It’s something that is really good with Shine. It’s something that we don’t have to – you know what I mean? I tell him, if you don’t like it, tell me. If I don’t like it, I’m going to tell you. We have a very open relationship. We know what we want to do, what we need to do, and I always say, if you feel I need to do something different, tell me. If I want or need to do something different, I’ll tell you.
It’s very open. He’s a really hard-working guy, so it’s fun. Right now it’s fun because we go every week, we run good, we qualify better. I think my qualifying average is like 13th this year, that I think is pretty good compared to like – I think it’s 10 or 12 places better than last year. So it just makes it – it makes it fun to go to the racetracks and know that you’re going to be good and you’re going to be competitive.
Q. Have you used all your tests this year?
JUAN PABLO MONTOYA: No, not yet. We’ve still got some.
Q. What are your plans going forward for your remaining tests?
JUAN PABLO MONTOYA: I don’t know if I’m supposed to tell you or if I can tell you. We’ve got a plan; put it that way.
Q. With all your experience in racing at different levels, different sanctions and stuff, do you think it takes a special level of skill to excel at road course racing?
JUAN PABLO MONTOYA: No, it’s the same thing as oval racing. I think the way I always seen it, if you’re a good driver, you can drive anywhere. You’ll drive dirt, you’ll drive – you just need a little bit of time and good people around you to succeed.
The problem – you know what I mean? I have a lot of road course experience. I did that all my life, so that’s like second nature to me. You know, we go testing anywhere, tracks that I haven’t been in years, and within five laps I’m on pace, and it’s easy.
Q. Tony Stewart won’t be back for a while –
JUAN PABLO MONTOYA: Who’s going to replace him this weekend? That’s what I want to know. That’s good gossip right there.
Q. Yeah, it’s wild on Twitter right now; everybody is wondering about it. I talked to Dr. Jerry Punch some time ago about drivers racing when they’re injured, and he said often times they do better when they’re injured.
JUAN PABLO MONTOYA: Well, look at Brad last year.
Q. Do you feel that way, too?
JUAN PABLO MONTOYA: Well, I think Brad did a really good job last year. You look at every other year from Brad, and last year was exceptional. It’s pretty amazing.
Q. You say you’re more of a road racer. Do you feel like that’s your advantage going into this race? There’s a lot of guys in the circuit, more of an oval race, that’s what they’re more used to in a way.
JUAN PABLO MONTOYA: Yeah, there’s some guys that grew up in karting, but if you pay attention to guys that run good now on road courses, a lot of them have karting. They have their own go-karts, and with the track in Morrisville, they all go there during the week. They all practice, so they’re getting better at it. The problem is now they can drive a go-kart, and that’s where I grew up. I did 14 years of karting. I grew up on that. Now the hard thing is learning the transition from karting to that.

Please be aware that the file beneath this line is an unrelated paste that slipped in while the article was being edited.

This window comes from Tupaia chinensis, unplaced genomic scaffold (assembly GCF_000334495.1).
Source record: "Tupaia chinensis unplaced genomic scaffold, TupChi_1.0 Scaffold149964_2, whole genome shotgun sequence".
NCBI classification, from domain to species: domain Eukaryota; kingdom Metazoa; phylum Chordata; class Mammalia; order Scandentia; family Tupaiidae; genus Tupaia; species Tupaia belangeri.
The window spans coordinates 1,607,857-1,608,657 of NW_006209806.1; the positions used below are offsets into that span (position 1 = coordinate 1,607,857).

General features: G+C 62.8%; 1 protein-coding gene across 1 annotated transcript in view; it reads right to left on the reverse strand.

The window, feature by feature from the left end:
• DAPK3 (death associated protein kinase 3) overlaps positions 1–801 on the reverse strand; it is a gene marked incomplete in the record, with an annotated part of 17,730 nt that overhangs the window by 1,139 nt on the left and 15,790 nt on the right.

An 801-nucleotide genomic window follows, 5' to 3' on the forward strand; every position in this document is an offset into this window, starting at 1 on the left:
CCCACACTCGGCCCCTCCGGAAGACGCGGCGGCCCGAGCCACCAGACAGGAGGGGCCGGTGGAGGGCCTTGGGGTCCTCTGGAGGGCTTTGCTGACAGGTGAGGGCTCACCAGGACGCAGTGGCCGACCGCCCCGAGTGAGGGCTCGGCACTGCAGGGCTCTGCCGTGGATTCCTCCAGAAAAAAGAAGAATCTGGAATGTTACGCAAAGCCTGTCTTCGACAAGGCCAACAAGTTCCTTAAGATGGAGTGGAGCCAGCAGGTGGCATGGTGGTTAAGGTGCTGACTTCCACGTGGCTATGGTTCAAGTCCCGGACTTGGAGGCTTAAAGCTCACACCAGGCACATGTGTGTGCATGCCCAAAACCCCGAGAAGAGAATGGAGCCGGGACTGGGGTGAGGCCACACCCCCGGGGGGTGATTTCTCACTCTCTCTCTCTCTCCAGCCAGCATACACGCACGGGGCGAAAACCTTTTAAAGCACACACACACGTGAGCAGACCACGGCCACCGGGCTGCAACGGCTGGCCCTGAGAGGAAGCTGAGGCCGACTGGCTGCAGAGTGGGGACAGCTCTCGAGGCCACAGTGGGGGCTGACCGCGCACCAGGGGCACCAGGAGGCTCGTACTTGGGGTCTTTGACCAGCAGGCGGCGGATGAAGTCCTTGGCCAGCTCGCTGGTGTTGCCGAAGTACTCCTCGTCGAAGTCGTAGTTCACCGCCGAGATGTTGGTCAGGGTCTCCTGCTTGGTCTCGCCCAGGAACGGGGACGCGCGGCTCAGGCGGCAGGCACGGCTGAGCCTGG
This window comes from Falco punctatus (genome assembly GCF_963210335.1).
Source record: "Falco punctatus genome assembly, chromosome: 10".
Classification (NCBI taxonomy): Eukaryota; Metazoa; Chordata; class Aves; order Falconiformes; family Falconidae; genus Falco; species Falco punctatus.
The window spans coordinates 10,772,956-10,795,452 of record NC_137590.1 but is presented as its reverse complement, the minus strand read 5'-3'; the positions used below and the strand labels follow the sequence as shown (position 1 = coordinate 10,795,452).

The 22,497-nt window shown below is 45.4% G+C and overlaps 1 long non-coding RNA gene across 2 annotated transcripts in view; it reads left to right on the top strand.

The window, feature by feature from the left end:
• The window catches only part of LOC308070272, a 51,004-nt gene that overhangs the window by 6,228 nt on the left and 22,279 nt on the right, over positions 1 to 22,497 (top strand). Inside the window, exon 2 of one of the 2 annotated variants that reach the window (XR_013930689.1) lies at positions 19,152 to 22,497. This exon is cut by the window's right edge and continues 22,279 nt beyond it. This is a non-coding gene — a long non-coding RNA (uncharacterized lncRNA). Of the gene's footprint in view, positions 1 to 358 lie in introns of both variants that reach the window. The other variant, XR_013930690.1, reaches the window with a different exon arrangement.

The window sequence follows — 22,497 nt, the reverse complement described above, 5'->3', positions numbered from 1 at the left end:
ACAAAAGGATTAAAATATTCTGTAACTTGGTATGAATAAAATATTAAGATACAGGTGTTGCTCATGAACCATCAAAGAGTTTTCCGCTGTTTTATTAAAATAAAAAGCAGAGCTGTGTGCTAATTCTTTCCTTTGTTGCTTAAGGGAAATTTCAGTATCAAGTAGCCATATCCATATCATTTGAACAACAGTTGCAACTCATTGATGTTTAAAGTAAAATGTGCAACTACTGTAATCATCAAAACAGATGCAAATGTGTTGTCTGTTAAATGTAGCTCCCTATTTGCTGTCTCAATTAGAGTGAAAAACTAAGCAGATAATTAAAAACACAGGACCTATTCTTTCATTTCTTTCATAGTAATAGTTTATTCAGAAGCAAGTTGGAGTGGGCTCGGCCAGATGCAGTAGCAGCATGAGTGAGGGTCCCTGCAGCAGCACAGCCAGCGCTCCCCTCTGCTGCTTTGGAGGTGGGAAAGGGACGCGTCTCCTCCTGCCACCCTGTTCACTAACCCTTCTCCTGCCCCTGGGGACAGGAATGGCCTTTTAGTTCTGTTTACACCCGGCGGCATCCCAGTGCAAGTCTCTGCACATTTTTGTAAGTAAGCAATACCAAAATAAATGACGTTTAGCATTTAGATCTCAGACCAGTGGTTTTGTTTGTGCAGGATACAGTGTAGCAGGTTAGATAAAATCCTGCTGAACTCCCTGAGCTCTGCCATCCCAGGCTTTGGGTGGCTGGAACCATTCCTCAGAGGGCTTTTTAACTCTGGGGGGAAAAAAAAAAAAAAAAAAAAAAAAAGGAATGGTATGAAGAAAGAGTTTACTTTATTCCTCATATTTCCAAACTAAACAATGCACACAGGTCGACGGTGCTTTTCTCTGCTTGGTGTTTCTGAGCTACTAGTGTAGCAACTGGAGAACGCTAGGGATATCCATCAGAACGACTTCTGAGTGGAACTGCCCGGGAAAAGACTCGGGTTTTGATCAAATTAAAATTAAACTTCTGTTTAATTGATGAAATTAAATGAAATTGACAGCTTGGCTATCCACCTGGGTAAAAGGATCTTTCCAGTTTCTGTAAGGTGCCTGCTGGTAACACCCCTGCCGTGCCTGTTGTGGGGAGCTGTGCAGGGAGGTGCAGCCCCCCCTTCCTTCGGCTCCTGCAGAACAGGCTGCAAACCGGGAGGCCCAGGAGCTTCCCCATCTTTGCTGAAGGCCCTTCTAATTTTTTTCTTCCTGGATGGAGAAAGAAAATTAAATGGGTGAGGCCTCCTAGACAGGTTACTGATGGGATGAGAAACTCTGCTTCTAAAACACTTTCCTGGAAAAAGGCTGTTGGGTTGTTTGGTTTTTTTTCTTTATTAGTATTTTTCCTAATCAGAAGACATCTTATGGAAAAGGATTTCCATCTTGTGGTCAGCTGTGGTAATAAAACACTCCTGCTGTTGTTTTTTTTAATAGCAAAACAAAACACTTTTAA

Q. Do you find Watkins Glen to be a bit easier than Sonoma, or are both technical?
JUAN PABLO MONTOYA: I think both are technical. I think the Glen is way challenging because it’s got way faster corners like the esses. The risk factor of getting it wrong is a lot bigger at the Glen than at Sonoma. I think at Sonoma you get it wrong you go to the dirt and you come back.
Q. If you would have had the opportunity to use KERS and DRS in F1, how would it have affected your driving style?
JUAN PABLO MONTOYA: I never really drove with DRS or any of that. I think overtaking, it’s an art, and you’ve got to be good at it, and you’ve got to – you know, you’ve got to make mistakes and you’ve got to screw it up a million times to learn to get it right. And that’s how you grow up in racing, and you keep getting better at it, and it becomes like an art.
The same thing overtaking on an oval; it has its own way that you’ve got to learn to do it, and when you figure it out, it works really well. And when you put all those electronic aids, you don’t have to learn to pass anymore. You catch the guy and then your wing drops and you drive past the guy down the straight.
JENNIE LONG: Thank you for joining us, Juan. Good luck this weekend.
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Q: Good morning Juan Pablo. I have a question in Spanish in regards to the upcoming weekend. Is it important to get a win at Watkins Glen in order to turn give your season a jolt.
JUAN PABLO MONTOYA: Absolutely. We’re going to [Watkins] Glen to win, not second place. The truth is, in Sonoma we had a bit of the same approach, but in the end we noticed that we were giving it our all to win, but because the end result of the strategy was so poor we used up the car before the end of the race, we didn’t have tires left or anything. So we won’t try to force it so much, but more than anything I’m heading to [Watkins] Glen to win.
Q: How important will a good qualifying run be this weekend? Passing is never easy at a road course.
JUAN PABLO MONTOYA: The truth is that passing at [Watkins] Glen is a bit more difficult, but you can pass there.
Q: In regards to the Chase, Juan Pablo, do you feel like there are still options/opportunities, given that the number of remaining races is dwindling and the difference in points, let’s say isn’t small, and you also have ahead of you Marcos Ambrose who is a contender to win this weekend.